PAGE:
S: It was a process that took a lot of trust-building. We were in the same community for a while but never really got close until you came over at five am and showed me your New World tarot deck by Cristy C. Road. After that, it was this moment of, I see you and you see me. That is where the “mirrored” part of Mirrored Fatality came from. When you meet someone who, in a way, is a mirror of you. Mirrors aren’t supposed to be an identical reflection. To look somewhere and see a piece of yourself in someone or something– I felt that in you. You told me about that queer futurity class. Mango was like “you gotta take this class!”
MG: It’s Queer Futurity and Temporal Drag: Feminist and Queer Theory Now by Mashinka Firunts taught by Mashinka Hakopian.
S: I’d been really wanting to revisit making punk music. I was also about to curate a show. Mango said, “let’s do something.” So we took two weeks to piece together the first Mirrored Fatality project. We spent a lot of really intentional time in the deep hours of the morning, opening so many pockets of vulnerability, care, and trust. In that time and onward, I just knew that we were gonna be aligned. Our souls are so aligned and our work is so aligned. Our minds, hearts, and bodies–
MG: are aligned! I was taking that Queer Futurity class and was like “fuck! This shit is so lit.” Seeing Samar in the community, seeing Samar at Word on Wednesdays, seeing them at their art show: “Manifesting Malleability,” I just wanted Samar to have the experience. A lot of that class was talking about queer futures. One day I was just pissed off and I came up to them after class and was like “Yo. You tryna start a punk band?” and Samar was like “Yeah. This person just asked me to throw a show at Chewing Foil on May 9th. Let’s perform.”
Punk is not glamorous. Punk is: you’re in the middle of midterms at UCLA– week 10– and you’re at Tree, and there’s frat parties playing 102.7, and you’re tryna make ancestral chants at 4 am. Their roommates are tryna go to bed because they have a midterm in the morning and there’s like ten Yerba Mates around. Environment-wise, it didn’t matter, ‘cause we had each other and our commitment to making something greater than ourselves.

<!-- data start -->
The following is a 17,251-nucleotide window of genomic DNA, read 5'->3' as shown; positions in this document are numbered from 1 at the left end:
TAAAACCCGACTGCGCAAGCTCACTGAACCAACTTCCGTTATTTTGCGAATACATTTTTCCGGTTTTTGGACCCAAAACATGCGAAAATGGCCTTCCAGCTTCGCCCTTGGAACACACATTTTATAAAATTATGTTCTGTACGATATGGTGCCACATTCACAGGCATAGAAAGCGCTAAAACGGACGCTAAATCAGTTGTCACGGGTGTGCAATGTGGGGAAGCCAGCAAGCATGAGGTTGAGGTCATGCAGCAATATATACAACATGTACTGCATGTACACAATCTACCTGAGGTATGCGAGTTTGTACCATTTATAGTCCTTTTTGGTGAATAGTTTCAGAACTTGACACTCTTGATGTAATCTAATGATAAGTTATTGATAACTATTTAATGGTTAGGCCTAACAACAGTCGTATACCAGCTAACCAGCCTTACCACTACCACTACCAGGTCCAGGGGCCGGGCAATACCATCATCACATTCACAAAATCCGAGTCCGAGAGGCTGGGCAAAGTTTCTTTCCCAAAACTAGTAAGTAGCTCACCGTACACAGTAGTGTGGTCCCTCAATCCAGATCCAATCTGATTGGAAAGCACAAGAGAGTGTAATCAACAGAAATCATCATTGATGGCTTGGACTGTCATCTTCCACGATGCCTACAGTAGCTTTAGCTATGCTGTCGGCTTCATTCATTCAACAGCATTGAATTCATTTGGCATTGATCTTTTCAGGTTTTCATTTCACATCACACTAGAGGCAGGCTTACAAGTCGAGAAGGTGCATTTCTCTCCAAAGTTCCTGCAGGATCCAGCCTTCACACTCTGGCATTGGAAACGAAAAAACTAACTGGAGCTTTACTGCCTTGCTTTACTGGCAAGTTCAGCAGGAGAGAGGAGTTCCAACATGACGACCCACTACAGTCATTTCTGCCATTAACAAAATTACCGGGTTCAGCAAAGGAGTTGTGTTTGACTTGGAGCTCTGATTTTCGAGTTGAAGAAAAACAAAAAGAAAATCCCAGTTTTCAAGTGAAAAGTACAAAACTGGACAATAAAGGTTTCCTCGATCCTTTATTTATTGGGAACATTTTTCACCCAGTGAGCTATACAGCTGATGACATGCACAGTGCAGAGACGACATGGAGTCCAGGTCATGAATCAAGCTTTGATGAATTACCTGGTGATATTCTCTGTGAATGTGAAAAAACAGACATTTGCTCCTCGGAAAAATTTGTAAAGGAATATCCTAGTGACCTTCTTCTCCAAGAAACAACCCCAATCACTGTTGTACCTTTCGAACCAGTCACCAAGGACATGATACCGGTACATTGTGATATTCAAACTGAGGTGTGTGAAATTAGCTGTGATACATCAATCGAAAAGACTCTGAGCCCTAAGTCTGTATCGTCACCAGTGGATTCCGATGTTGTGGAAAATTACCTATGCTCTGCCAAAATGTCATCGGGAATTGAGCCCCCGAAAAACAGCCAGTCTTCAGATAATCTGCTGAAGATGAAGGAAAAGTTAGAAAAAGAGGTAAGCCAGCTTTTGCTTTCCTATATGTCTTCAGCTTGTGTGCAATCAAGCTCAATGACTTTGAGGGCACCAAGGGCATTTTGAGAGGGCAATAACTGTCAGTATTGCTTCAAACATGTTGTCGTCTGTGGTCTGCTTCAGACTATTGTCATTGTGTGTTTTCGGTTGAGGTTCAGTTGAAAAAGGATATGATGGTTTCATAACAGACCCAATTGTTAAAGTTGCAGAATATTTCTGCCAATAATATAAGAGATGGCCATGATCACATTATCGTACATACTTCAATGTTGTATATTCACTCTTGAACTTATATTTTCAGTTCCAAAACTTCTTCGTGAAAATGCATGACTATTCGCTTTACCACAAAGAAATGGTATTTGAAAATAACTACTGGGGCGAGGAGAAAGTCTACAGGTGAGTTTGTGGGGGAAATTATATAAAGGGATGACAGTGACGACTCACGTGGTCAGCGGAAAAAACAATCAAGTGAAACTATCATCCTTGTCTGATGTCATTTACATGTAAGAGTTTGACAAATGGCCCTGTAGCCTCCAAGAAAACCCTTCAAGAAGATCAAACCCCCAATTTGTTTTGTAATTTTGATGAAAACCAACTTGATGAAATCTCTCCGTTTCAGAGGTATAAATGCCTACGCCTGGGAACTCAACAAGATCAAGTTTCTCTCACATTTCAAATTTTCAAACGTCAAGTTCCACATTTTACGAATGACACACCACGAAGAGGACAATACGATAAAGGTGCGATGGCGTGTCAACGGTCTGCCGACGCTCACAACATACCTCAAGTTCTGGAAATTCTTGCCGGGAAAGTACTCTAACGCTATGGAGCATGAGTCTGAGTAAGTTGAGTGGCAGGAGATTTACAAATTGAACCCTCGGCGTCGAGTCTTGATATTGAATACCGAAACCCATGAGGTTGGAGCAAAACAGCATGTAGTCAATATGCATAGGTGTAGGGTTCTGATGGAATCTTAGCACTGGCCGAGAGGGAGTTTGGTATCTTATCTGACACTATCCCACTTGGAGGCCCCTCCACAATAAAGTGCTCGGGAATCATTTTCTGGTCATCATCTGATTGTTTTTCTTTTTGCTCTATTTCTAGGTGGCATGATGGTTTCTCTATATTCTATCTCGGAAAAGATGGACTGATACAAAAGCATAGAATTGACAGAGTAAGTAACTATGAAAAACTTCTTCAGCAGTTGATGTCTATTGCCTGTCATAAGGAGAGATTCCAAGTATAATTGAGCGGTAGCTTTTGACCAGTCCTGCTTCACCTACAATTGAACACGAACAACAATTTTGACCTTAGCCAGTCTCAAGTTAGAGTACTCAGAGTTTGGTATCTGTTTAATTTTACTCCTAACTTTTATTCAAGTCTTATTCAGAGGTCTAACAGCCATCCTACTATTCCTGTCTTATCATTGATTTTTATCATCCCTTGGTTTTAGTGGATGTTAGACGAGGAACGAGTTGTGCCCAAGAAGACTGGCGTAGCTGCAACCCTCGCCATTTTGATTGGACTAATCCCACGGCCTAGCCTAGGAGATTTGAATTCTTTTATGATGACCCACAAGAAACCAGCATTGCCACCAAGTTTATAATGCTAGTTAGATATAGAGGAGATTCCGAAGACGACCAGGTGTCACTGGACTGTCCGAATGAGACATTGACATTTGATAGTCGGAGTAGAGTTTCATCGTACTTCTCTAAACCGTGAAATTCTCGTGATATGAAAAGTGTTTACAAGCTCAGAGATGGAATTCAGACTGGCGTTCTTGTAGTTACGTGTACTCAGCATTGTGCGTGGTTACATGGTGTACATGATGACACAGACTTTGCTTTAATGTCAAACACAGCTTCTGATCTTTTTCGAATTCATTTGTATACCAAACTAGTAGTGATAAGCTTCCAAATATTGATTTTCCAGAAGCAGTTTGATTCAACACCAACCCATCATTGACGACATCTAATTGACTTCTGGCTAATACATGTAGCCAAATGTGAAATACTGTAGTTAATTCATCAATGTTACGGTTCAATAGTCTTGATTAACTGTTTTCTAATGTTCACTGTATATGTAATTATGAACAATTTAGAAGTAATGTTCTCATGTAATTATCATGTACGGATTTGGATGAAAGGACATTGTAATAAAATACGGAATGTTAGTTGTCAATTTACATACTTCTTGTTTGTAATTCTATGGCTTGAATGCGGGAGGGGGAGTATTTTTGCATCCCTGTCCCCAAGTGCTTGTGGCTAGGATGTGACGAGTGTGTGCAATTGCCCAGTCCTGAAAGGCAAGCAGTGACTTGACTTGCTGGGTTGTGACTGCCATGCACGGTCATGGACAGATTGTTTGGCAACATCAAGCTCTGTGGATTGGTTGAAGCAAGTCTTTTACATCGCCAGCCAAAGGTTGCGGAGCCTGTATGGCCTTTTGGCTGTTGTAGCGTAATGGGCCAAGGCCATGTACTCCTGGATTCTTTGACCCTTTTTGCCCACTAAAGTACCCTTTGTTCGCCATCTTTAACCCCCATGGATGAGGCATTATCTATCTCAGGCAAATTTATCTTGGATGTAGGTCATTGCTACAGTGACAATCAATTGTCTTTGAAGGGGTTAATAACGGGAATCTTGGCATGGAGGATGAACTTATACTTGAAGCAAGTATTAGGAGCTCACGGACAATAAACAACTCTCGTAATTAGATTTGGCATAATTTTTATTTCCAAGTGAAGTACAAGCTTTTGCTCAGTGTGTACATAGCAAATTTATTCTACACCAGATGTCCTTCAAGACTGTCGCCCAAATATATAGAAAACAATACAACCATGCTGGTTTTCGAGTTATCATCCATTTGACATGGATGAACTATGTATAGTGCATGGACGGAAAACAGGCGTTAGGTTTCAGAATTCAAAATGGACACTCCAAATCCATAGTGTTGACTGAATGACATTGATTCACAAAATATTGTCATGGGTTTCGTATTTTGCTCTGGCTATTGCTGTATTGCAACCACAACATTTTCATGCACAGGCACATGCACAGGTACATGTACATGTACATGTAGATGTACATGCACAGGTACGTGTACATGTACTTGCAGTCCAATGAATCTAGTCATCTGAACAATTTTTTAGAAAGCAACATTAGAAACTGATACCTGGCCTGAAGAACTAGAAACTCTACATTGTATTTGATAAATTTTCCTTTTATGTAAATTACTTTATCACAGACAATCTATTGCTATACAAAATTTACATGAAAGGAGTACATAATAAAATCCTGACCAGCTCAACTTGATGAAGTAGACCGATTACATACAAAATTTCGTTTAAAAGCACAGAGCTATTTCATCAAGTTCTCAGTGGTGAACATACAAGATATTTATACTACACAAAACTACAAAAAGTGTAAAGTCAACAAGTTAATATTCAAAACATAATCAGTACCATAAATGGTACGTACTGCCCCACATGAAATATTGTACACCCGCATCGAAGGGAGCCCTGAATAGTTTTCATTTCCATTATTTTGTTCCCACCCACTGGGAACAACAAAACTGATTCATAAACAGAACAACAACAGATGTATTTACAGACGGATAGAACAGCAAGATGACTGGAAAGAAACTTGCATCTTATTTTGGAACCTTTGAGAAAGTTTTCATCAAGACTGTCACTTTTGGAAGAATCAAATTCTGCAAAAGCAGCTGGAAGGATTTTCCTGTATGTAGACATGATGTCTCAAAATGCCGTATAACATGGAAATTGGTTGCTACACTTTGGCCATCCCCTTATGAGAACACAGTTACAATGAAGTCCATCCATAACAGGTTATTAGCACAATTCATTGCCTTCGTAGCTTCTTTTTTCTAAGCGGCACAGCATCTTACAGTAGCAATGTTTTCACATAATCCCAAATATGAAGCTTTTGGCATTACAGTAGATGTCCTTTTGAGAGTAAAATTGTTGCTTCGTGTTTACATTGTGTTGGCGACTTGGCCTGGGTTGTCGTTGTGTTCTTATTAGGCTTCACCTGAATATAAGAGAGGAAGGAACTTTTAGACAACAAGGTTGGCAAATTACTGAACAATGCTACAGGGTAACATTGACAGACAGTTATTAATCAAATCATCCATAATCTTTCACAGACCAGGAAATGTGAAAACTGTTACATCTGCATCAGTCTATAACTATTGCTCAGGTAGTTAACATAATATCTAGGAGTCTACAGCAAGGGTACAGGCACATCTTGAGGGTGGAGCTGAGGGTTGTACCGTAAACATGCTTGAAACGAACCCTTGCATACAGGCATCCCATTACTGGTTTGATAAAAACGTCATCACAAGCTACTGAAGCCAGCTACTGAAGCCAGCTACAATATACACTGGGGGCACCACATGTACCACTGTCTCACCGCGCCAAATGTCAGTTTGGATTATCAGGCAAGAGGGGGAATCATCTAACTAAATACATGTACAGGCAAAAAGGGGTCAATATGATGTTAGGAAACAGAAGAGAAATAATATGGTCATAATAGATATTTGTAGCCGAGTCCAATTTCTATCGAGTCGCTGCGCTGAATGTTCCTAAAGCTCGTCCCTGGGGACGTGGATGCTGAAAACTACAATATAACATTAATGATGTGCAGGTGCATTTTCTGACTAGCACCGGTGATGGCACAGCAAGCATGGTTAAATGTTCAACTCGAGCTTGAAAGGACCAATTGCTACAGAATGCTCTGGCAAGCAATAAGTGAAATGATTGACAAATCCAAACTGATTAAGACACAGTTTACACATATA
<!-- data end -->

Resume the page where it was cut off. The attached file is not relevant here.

S: So much of our community has informed our work. Through doing abolition work together, through Dignity and Power Now, through being in community, being in QTPOC spaces, being in Q Scholars– being in everything and building and seeing each other through the hardest fucking times of this life time. Being up at 5am crying your fucking eyes out with your contacts in for 3 days or going to the ocean in the dark and swimming naked in the water under the moonlight– all these moments define what Mirrored Fatality is. It wouldn’t exist without all of these…
MG: …special, sacred, intentional, bonding moments.
S: Good, bad, messy, beautiful, sacred…
MG: We almost died when we were stranded in the middle of Death Valley. We’ve slept in a tent in the middle of a fire pit on the 710 freeway.
S: We built an earth pit.
MG: We built an earth pit! We did drums and fed folks and did healing work in front of prisons all over Los Angeles county. It didn’t happen overnight and it has continued to grow.